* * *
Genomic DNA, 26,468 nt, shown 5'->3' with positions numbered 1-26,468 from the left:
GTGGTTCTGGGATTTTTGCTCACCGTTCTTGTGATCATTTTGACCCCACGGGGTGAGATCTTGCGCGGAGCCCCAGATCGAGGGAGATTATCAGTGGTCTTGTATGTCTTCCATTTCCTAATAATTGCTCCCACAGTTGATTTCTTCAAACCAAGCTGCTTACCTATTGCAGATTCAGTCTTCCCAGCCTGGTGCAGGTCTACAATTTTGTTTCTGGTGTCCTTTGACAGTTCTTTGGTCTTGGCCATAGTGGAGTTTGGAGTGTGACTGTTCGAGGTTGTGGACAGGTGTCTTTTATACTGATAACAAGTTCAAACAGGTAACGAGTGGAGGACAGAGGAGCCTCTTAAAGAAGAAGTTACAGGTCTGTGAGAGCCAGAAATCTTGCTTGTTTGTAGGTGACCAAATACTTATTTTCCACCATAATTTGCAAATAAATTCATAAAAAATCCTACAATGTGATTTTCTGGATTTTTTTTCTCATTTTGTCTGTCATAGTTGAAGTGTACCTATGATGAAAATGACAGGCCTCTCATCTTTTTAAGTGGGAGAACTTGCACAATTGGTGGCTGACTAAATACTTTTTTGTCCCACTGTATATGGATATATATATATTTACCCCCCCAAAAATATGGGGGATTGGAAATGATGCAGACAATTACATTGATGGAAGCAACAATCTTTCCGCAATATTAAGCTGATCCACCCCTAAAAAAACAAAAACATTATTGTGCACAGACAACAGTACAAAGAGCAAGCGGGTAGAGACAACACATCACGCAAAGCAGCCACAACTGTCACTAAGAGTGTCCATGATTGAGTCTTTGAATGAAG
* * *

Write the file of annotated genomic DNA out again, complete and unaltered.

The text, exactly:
Genomic DNA, 26,468 nt, shown 5'->3' with positions numbered 1-26,468 from the left:
GTGGTTCTGGGATTTTTGCTCACCGTTCTTGTGATCATTTTGACCCCACGGGGTGAGATCTTGCGCGGAGCCCCAGATCGAGGGAGATTATCAGTGGTCTTGTATGTCTTCCATTTCCTAATAATTGCTCCCACAGTTGATTTCTTCAAACCAAGCTGCTTACCTATTGCAGATTCAGTCTTCCCAGCCTGGTGCAGGTCTACAATTTTGTTTCTGGTGTCCTTTGACAGTTCTTTGGTCTTGGCCATAGTGGAGTTTGGAGTGTGACTGTTCGAGGTTGTGGACAGGTGTCTTTTATACTGATAACAAGTTCAAACAGGTAACGAGTGGAGGACAGAGGAGCCTCTTAAAGAAGAAGTTACAGGTCTGTGAGAGCCAGAAATCTTGCTTGTTTGTAGGTGACCAAATACTTATTTTCCACCATAATTTGCAAATAAATTCATAAAAAATCCTACAATGTGATTTTCTGGATTTTTTTTCTCATTTTGTCTGTCATAGTTGAAGTGTACCTATGATGAAAATGACAGGCCTCTCATCTTTTTAAGTGGGAGAACTTGCACAATTGGTGGCTGACTAAATACTTTTTTGTCCCACTGTATATGGATATATATATATTTACCCCCCCAAAAATATGGGGGATTGGAAATGATGCAGACAATTACATTGATGGAAGCAACAATCTTTCCGCAATATTAAGCTGATCCACCCCTAAAAAAACAAAAACATTATTGTGCACAGACAACAGTACAAAGAGCAAGCGGGTAGAGACAACACATCACGCAAAGCAGCCACAACTGTCACTAAGAGTGTCCATGATTGAGTCTTTGAATGAAG